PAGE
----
"We don't think of it as tough," says Sue. "We just think, `OK, this is the next thing we need. When we have money, we'll get it.' " Unfailingly positive, Sue believes family hardships helped make her son an Olympian much earlier than anyone expected. "He doesn't get nervous in pressure situations," she says. That should come in handy next month in Beijing.

Original here

Unusual offseason hasn't hurt NFL's popularity

Even by its own disturbing standards, the NFL has produced a relentlessly peculiar offseason.
The roll call of odd activity was impressive.

For example, despite Roger Goodell's audition for the role of hammer-wielding administrator, the off-field behavior of many employees will require the hiring of about 32 assume-the-position coaches.

The possible return of Brett Favre provoked many otherwise reasonable citizens into facing Kiln, Miss., every day at sunrise.

Based on personnel inactivity, the Chicago Bears seemed to be considering the survival tactic of punting on first down.

A checkbook flurry from Al Davis led many to believe the Oakland Raiders' "maverick" managing general partner had mistaken himself for Daniel Snyder.

Pacman Jones was busy stripping himself of his own nickname.

And the beat went on.

But that won't stop us from embracing professional football — as it is interpreted by the NFL — as America's prevailing spectator activity. Oh, there are challengers, but until another sport makes a quantum leap forward, the NFL is king.

Here are 15 reasons why:


Sure, you probably despise the P-word, but it represents the potential for hope when none seemed available just one season earlier.

You may not even understand what parity — as encouraged by the NFL — refers to.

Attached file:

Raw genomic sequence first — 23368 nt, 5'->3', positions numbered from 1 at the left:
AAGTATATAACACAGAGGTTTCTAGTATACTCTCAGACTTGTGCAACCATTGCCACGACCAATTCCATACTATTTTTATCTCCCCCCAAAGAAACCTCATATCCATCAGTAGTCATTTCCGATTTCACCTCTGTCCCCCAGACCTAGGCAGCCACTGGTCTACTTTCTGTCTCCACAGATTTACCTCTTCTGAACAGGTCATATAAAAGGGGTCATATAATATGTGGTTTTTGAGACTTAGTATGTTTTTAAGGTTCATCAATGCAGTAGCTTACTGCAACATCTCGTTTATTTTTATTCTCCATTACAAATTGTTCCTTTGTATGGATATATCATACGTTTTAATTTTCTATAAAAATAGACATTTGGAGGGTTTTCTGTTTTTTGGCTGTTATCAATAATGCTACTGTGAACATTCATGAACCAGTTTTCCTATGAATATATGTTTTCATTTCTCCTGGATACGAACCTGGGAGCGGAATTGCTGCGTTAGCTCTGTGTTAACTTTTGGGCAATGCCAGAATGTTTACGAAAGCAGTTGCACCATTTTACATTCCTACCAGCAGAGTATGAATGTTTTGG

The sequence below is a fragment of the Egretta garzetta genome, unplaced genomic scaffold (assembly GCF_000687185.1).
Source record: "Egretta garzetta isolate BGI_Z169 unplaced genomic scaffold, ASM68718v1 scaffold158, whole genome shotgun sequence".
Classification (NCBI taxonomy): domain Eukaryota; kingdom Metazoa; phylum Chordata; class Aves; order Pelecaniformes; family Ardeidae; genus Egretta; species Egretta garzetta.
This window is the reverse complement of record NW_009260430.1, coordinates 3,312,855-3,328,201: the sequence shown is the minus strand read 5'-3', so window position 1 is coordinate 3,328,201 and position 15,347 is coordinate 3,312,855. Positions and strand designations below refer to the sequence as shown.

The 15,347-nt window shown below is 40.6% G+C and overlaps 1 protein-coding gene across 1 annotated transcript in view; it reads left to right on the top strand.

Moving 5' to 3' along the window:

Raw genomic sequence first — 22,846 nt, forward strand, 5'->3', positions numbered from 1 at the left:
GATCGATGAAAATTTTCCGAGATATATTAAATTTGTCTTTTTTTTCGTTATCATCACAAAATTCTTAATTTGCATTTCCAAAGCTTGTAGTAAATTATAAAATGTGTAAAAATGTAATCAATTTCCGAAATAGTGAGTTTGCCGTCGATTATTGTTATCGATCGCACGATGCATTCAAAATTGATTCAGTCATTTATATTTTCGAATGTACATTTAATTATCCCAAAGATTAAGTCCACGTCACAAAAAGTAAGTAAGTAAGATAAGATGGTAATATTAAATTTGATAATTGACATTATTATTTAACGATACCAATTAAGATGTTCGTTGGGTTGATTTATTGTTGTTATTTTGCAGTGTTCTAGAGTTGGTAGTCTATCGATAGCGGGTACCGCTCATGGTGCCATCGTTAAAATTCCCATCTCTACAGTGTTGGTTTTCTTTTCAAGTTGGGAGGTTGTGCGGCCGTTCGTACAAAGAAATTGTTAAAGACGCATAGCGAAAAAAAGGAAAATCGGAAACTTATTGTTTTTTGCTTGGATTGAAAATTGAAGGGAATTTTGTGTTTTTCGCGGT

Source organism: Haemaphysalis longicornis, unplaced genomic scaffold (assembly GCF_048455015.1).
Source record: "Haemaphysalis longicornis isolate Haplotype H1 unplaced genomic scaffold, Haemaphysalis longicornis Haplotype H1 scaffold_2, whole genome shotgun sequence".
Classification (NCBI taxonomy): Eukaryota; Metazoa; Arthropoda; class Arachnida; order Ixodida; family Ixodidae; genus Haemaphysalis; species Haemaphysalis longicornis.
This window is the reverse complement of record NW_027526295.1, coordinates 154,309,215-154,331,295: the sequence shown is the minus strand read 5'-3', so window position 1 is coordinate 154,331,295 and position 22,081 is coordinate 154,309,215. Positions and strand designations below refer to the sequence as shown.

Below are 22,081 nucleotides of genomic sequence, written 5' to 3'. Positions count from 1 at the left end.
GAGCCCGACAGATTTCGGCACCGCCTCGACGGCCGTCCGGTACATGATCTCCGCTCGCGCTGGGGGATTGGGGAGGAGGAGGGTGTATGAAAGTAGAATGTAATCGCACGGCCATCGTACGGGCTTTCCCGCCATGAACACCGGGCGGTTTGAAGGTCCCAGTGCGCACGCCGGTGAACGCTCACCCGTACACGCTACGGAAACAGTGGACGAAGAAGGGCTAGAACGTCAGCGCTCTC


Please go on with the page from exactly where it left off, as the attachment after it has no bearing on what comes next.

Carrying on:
In NFL terms, parity means we'll never believe the NFC can produce a team capable of knocking off the New England Patriots in the Super Bowl until it happens.


With the exception of those times when a hitter attempts to strangle a pitcher for throwing a bit inside, Major League Baseball is no match for the NFL's tempo.

The NBA is at the same time afflicted by an exaggerated pace preferred by coaches with little interest in defense, and a methodical tempo created by control freaks who don't know how to coach offense.

The NFL strikes that happy medium, using its play clock to create a break between plays that allows fans to take two significant gulps of beer and consume three chicken wings without missing any action.


Yeah, top-tier rookies receive a ridiculous windfall and signing bonuses can be obscene, but the NFL's multiyear contracts aren't guaranteed.

Thanks to the salary cap, a player can make the Pro Bowl one season and be let go before the next.

That sort of comeuppance makes the NFL truly popular with the working man.

Peyton Manning's image is plastered all over the place, but NFL is not a star-driven league according to Randy Hill. (Andy Lyons / Getty Images)

Emphasis on team